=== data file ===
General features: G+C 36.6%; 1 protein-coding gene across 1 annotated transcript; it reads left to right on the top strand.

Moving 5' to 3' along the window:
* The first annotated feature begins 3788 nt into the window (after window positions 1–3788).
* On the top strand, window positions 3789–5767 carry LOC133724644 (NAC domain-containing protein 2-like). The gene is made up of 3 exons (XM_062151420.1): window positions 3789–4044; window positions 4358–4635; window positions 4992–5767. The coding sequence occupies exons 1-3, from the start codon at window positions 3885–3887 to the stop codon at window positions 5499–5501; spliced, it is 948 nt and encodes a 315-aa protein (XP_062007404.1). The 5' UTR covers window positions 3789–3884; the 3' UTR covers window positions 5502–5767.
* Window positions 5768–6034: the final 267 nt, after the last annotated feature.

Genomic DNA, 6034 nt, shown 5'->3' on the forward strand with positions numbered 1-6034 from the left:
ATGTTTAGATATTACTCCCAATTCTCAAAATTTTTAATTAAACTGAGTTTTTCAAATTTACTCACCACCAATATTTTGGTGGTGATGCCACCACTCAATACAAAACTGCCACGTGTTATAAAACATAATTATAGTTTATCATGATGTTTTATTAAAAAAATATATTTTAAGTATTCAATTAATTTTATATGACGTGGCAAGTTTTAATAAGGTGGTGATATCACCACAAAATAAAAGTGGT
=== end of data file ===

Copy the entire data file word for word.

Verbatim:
General features: G+C 36.6%; 1 protein-coding gene across 1 annotated transcript; it reads left to right on the top strand.

Moving 5' to 3' along the window:
* The first annotated feature begins 3788 nt into the window (after window positions 1–3788).
* On the top strand, window positions 3789–5767 carry LOC133724644 (NAC domain-containing protein 2-like). The gene is made up of 3 exons (XM_062151420.1): window positions 3789–4044; window positions 4358–4635; window positions 4992–5767. The coding sequence occupies exons 1-3, from the start codon at window positions 3885–3887 to the stop codon at window positions 5499–5501; spliced, it is 948 nt and encodes a 315-aa protein (XP_062007404.1). The 5' UTR covers window positions 3789–3884; the 3' UTR covers window positions 5502–5767.
* Window positions 5768–6034: the final 267 nt, after the last annotated feature.

Genomic DNA, 6034 nt, shown 5'->3' on the forward strand with positions numbered 1-6034 from the left:
ATGTTTAGATATTACTCCCAATTCTCAAAATTTTTAATTAAACTGAGTTTTTCAAATTTACTCACCACCAATATTTTGGTGGTGATGCCACCACTCAATACAAAACTGCCACGTGTTATAAAACATAATTATAGTTTATCATGATGTTTTATTAAAAAAATATATTTTAAGTATTCAATTAATTTTATATGACGTGGCAAGTTTTAATAAGGTGGTGATATCACCACAAAATAAAAGTGGT